Legacy of a King: Dr. Martin Luther King Jr. Day 2022
January 14, 2022
“We must honor MLK by honoring him,” author and historian Carol Anderson told Vox. “We honor him by not hijacking his words and twisting them to fit a white supremacist agenda.”
As we approach the only U.S. holiday named for a Black leader, it is imperative that we seek to understand the evolution of Dr. King’s belief systems without subscribing to the whitewashed and sanitized version so often quoted in popular culture. According to Michael Eric Dyson, Dr. King became increasingly disillusioned with the pace of change and moved beyond the nonviolent practices that he is so consistently and comfortably known to have espoused.
He was recently described by mainstream media as “giving his life for the cause” when in reality he was assassinated for questioning the status quo.
So before you post your annual MLK quote on January 17, do your due diligence to better understand how Dr. King’s views evolved over time. To help you in this intentional unlearning and relearning, we have gathered resources below specifically regarding his anti-racist, anti-capitalist and anti-militarist views.
- Dr. King, in his own words: Letter From Birmingham Jail, 1963
- Guiding Resource: Why Every Anti-Racism Ally Should Read Dr. King’s “Letter From A Birmingham Jail”
- Dr. King, in his own words: Where Do We Go From Here?, 1967
- Guiding Resource: Martin Luther King’s Radical Anticapitalism
- Dr. King, in his own words: Beyond Vietnam: A Time to Break Silence, 1967
- Guiding Resource: The Forgotten Martin Luther King: A Radical Anti-War Leftist
- Don’t ask what Martin Luther King Jr. would do today and then ignore his real message — Fabiola Cineas
- Martin Luther King Jr. Quotes Whitewashed For America — Essence
- The Second Assassination of Martin Luther King Jr. — Ibram X. Kendi
Ongoing Legacy Work
Dr. Bernice King, CEO of The King Center founded by her mother Coretta Scott King, has worked tirelessly to ensure that her father’s legacy is not usurped or co-opted by those who wish to promote a color-blind approach to change. She and her siblings consistently challenge politicians that claim to love Dr. King while also watering down his more radical views or taking his words out of context. For more information on her life and work, check out The King Center website.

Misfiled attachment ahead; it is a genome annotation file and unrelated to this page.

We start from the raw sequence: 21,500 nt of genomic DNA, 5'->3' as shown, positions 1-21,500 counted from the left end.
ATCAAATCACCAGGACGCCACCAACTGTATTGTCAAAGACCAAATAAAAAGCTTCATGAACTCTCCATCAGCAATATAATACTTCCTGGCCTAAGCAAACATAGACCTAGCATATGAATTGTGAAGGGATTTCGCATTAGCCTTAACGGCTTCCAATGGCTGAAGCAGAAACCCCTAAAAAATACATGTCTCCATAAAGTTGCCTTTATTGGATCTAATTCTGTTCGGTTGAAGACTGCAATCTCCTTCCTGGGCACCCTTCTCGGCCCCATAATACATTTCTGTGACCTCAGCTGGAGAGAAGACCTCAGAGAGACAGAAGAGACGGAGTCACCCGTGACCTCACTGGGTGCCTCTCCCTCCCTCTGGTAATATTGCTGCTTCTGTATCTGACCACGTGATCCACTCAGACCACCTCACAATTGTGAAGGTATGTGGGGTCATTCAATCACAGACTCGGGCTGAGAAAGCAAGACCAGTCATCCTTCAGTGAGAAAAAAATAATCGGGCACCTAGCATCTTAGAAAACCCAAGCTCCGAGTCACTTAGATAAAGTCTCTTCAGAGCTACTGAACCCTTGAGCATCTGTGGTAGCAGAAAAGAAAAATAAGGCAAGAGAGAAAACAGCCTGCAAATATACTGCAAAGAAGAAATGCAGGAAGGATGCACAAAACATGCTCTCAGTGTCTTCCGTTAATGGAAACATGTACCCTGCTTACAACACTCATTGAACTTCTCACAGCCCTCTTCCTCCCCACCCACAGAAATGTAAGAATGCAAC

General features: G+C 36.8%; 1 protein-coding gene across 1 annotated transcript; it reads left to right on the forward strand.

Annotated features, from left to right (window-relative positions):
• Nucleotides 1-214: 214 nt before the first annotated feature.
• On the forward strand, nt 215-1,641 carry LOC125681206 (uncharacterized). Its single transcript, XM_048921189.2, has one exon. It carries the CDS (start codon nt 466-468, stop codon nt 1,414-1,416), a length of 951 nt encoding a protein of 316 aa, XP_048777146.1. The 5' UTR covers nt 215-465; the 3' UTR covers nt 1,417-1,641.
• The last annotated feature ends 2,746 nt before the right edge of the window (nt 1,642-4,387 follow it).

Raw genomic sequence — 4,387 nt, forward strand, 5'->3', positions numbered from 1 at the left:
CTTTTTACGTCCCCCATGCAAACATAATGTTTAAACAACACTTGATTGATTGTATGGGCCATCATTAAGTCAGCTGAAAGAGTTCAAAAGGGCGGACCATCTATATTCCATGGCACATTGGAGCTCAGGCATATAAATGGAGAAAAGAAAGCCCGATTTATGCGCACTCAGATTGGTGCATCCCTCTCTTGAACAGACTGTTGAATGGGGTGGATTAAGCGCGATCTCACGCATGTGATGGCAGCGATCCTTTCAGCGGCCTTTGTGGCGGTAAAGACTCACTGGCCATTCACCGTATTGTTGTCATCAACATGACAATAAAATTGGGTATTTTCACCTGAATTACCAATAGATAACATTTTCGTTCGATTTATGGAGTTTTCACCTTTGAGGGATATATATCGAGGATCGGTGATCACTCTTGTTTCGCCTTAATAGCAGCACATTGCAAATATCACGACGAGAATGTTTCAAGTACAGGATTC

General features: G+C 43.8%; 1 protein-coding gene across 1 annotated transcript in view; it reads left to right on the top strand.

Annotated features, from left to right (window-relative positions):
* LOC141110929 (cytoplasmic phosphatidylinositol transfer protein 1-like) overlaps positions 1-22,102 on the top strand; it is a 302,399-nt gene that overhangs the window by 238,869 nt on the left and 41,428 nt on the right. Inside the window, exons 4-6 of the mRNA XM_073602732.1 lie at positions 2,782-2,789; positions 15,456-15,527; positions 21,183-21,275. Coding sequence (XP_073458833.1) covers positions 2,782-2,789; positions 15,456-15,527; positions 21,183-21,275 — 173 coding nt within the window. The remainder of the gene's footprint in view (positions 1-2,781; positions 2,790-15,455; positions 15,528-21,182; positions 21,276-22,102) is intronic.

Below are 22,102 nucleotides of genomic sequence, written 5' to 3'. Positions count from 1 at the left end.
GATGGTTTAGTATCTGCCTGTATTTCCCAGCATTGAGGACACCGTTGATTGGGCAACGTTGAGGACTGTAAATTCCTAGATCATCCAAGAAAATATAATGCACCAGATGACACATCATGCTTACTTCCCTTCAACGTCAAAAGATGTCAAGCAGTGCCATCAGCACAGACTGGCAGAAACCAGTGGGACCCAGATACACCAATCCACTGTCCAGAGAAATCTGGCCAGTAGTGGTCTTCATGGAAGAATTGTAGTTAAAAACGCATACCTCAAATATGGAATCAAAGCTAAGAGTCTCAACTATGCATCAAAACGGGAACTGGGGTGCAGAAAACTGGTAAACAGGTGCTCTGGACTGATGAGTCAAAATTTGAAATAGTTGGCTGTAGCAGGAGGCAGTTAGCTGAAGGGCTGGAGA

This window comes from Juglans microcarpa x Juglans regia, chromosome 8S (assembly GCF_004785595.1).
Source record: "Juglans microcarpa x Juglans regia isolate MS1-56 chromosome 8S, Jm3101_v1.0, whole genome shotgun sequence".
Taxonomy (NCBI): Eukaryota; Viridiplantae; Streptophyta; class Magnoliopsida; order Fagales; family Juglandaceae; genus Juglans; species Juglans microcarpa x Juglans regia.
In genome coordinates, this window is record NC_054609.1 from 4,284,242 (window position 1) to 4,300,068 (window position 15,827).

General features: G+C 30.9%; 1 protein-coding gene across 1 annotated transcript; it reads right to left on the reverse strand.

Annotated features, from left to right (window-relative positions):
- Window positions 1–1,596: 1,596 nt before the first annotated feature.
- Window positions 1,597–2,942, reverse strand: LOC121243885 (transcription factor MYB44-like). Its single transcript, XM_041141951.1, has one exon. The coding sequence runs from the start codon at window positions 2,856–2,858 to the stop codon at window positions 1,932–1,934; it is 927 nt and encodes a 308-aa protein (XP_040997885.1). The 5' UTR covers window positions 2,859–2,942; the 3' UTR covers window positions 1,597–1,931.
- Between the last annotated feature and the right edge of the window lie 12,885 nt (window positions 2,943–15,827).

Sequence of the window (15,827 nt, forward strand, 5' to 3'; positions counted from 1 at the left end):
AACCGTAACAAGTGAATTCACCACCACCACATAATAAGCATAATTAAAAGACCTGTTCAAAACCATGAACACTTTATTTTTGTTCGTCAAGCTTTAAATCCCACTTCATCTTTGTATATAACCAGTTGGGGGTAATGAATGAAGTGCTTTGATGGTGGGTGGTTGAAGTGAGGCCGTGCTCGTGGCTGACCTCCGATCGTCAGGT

Photo Credit: AP Photo/Todd Kirkland
The Legacy of a King
When considering the definition of legacy — something from the past, something that remains from a previous generation or time — Dr. Martin Luther King, Jr. (MLK) has legacy that continues to uplift his work. Part of such a revered legacy includes Dr. King’s four children, namely Rev. Dr. Bernice A. King, not only because of her father but also because of who she is within her own right. Rev. Dr. Bernice King is an attorney, ordained minister, activist, global thought leader and CEO of The King Center. While Rev. Dr. Bernice King often is cited with having great oratory skills like that of her father, she credits much of who she is to her mother, Coretta Scott King.
Evolution of a King
Rev. Dr. Bernice King was just five years old when her father was assassinated and yet grew up with the understanding of the legacy left behind. By the time King was seventeen she was invited to speak at the United Nations, advocating against the South African Apartheid. Rev. Dr. Bernice King’s messaging is rooted in anti-racism by stating that we have to begin with “disrupting the comfortable,” calling on white people to do the heart work for self-reflection and understanding before doing the hard work of anti-racism.
In a speech accepting the Keepers of the Dream Award from the National Civil Rights Museum, King spoke vulnerably about growing up with resentment and hatred for white people, particularly white men, as she grappled with the loss of her father and experiences she endured. She went on to say that over time and by leaning on MLK’s teachings, an understanding that love, forgiveness and service to humanity aided in her reconciliation and accepting of white people to further the work of equity.
Speaking as a King
Today, Rev. Dr. Bernice King leads The King Center in Atlanta, Ga., where she is the CEO. The King Center focuses on Nonviolent365, an educational training to influence equitable change on national and global infrastructure. The King Center also has a youth leadership academy and several community forums, and the center houses MLK archives.
Additionally, Rev. Dr. Bernice King continues in the same fight for justice as her father in issues of deep seeded racism, gun control and nonviolence, speaking across the world to further promote equality. After years of fighting for voter rights like MLK, Rev. Dr. Bernice Kings stands in solidarity with the current battle over voter rights legislation. The King family has called for no “celebration” of MLK Day this year (January 2022) without action on voter rights legislation, specifically The Freedom to Vote Act and John Lewis Voting Rights Advancement Act.
The Freedom to Vote Act would make it easier to vote by making election day a public holiday, ensuring states have early voting for federal elections and allowing all voters to request mail-in ballots among other provisions. John Lewis Voting Rights Advancement Act, named in honor of civil rights leader who fought with MLK, is aimed at fighting voter suppression and restoring enforcement provisions of the 1965 Voting Rights Act.